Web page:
Response from The Advocate
I wanted to take a moment to speak to the inaccuracies of your story and to the strength of The Advocate brand.
Clearly, 2009 has been one of the most challenging economic periods for all businesses in the United States. Moving strong, lean businesses forward in 2010 requires that business models adapt. This company cares very much about the history of the most important LGBT national news brand and is making careful and thoughtful decisions to ensure its survival and to position it for growth. We are reorganizing departments to make that happen. That said, we are all very grateful for the work our departing staff members contributed‹just as we are of those who continue to work with the company.
First, The Advocate staff has not been "gutted" as you write. We are, however, making strategic and sometimes difficult staff changes in order to support all iterations of The Advocate brand. The print expression (which will vary in size from month to month as it always has), will continue on its monthly schedule. Our website (which has quadrupled its traffic in the past 16 months) will be relaunched early next year with enhanced technology that will add dimension to the breaking news and features stories our editors and reporters are already delivering on a several-times-a-day basis.
So what does that mean for The Advocate reader? We'll still ask tough questions of the White House press secretary around issues like DADT, we'll still deliver online live video coverage of key events like today's passage of the Ryan White Care Act, and we'll report critical news around topics like the Defense of Marriage Act -- only now you'll get more of it (in a more timely manner) than ever before.
The Advocate brand will also expand, as previously announced, to include a monthly hour-long television magazine that will be broadcast on our sister brands here! TV and Gay.com and of course on Advocate.com. We are currently in production, and on schedule, for the show's February launch. Modeled after CBS's tremendously esteemed 60 Minutes, this program will explore the critical issues of the day through the Advocate lens.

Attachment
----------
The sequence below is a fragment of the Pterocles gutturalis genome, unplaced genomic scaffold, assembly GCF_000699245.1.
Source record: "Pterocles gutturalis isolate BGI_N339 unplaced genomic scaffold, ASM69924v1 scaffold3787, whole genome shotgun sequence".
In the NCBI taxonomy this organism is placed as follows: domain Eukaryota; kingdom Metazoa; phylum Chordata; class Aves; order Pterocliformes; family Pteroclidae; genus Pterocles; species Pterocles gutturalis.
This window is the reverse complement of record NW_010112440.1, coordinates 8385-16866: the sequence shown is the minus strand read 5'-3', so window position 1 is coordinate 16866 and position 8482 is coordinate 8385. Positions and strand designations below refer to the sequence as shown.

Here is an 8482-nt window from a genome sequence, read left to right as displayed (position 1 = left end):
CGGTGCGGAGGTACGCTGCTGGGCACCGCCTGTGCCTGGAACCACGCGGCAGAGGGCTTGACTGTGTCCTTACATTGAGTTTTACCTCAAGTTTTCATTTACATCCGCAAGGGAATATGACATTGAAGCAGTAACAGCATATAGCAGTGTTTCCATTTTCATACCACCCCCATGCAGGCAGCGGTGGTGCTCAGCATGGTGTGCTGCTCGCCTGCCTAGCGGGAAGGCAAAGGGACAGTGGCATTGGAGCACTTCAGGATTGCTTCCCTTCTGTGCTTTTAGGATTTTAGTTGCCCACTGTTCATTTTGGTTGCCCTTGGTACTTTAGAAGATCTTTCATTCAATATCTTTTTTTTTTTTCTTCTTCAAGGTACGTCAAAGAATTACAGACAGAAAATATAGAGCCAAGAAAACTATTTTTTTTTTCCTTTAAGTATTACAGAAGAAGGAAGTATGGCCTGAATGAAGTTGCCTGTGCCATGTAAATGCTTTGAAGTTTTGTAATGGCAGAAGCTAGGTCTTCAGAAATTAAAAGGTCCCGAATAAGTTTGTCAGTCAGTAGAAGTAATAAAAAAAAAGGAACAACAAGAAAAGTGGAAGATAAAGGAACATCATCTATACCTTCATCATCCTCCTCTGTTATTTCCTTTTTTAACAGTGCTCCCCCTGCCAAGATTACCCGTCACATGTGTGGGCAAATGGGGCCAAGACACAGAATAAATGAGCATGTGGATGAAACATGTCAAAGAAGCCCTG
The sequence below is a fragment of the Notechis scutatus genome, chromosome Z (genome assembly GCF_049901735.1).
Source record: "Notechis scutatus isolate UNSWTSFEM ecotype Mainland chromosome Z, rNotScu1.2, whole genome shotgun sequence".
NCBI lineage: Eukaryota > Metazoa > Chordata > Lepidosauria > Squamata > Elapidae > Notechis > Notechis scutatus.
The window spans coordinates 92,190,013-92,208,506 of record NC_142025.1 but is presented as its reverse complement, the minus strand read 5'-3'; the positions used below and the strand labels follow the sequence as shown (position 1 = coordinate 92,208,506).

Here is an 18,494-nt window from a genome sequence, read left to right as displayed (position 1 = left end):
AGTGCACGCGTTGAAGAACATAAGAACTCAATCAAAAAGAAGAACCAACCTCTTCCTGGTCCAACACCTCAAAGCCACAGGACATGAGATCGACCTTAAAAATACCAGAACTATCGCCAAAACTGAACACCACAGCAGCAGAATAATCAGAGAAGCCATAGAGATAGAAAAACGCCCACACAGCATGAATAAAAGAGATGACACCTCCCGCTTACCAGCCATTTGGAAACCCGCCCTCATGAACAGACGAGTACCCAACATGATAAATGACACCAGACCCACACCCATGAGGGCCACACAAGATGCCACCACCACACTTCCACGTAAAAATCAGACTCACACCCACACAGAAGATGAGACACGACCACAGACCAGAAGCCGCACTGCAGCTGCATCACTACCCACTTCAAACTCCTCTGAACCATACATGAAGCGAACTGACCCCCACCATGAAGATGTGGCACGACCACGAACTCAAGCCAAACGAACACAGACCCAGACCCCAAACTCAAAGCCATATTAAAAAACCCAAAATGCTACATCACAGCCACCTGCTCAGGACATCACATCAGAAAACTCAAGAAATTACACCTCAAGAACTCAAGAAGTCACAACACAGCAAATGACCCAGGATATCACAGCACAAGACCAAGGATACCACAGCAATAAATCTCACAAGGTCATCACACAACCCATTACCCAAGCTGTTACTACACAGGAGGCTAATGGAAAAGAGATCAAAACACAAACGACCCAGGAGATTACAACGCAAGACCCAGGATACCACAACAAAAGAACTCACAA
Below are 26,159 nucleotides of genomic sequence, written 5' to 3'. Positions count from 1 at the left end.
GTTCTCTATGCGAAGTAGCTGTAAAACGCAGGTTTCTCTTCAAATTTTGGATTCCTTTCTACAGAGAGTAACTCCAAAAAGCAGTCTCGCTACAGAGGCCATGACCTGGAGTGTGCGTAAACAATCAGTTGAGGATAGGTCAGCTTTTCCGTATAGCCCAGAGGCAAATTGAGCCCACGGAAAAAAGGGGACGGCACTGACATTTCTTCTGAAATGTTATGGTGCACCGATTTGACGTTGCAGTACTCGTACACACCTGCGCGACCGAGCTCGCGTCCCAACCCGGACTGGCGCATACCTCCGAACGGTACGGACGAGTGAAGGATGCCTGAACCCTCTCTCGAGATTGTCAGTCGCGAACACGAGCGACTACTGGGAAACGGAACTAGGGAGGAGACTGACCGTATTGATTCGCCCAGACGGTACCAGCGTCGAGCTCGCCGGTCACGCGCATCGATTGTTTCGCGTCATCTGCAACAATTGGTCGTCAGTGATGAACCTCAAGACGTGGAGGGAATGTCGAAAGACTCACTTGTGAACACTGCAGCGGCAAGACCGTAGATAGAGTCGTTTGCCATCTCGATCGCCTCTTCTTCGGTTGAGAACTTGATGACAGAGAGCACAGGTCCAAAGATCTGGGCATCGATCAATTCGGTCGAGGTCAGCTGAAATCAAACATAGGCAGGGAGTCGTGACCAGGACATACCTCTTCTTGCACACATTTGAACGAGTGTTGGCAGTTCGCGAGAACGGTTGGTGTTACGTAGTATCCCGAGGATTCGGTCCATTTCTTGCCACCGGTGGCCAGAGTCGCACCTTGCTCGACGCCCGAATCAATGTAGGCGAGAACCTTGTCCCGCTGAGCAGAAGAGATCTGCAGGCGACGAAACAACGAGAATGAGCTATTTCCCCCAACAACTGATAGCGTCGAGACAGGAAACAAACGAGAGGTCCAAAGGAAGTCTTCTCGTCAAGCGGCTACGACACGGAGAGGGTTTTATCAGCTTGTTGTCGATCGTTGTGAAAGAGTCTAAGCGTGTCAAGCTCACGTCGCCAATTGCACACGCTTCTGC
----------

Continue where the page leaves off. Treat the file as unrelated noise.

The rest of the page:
All Advocate subscribers will continue to receive their print editions of the magazine, and editor in chief Jon Barrett (who is still employed with the company despite an earlier Queerty report that he had been fired) has been promoted to Advocate editorial director overseeing all expressions of extensions of the brand.
With regard to HIV Plus magazine, it will continue to be published under the leadership of editor in chief Michael Edwards. In fact, while Queerty was propagating this inaccurate story, our staff was working closely with AIDS Project Los Angeles in preparation for a fundraiser for the group (in conjunction with HIV Plus) at the home of our CEO Paul Colichman.
Speaking of Mr. Colichman and our chairman, Stephen Jarchow. These two men have invested a great deal of time, energy, and resources not only into building a vibrant, collaborative workplace but into rebuilding, sustaining, and growing some of our community's most important brands. Mr. Jarchow has passed on his commitment to the LGBT community to his lesbian daughter, Boo, who in addition to working at The Advocate and on Shewired.com, was an instrumental young leader in organizing last month's March on Washington. I hope other young people follow her good example as we all need to part of the solution for LGBT equality. One final note on your personal attacks: Mr. Colichman takes great umbrage to the characterization that he prances around the office; he pictures himself much more as an optimistic skipper. We have that from "multiple sources."
Here Media continues to evolve and integrate its many properties with care and respect in challenging times. In fact, The Advocate -- throughout its four decades of service -- is a great model when it comes to embracing change. It began in 1967 as a mimeographed newsletter, evolved into a broadsheet newspaper, transitioned into a tabloid, and then blossomed in its current glossy iteration. The Advocate will continue to grow -- especially online and on air -- while maintaining its high standards in print.
On Wednesday, thousands of Advocate readers went to Advocate.com to watch live video coverage of long-overdue passage of the Matthew Shepard and James Byrd Jr. Hate Crimes Prevention Act. No other news site in the world thought the moment was important enough to cover live, but The Advocate did -- and the Advocate will continue to do so.
Senior Vice President, Regent Media, LLC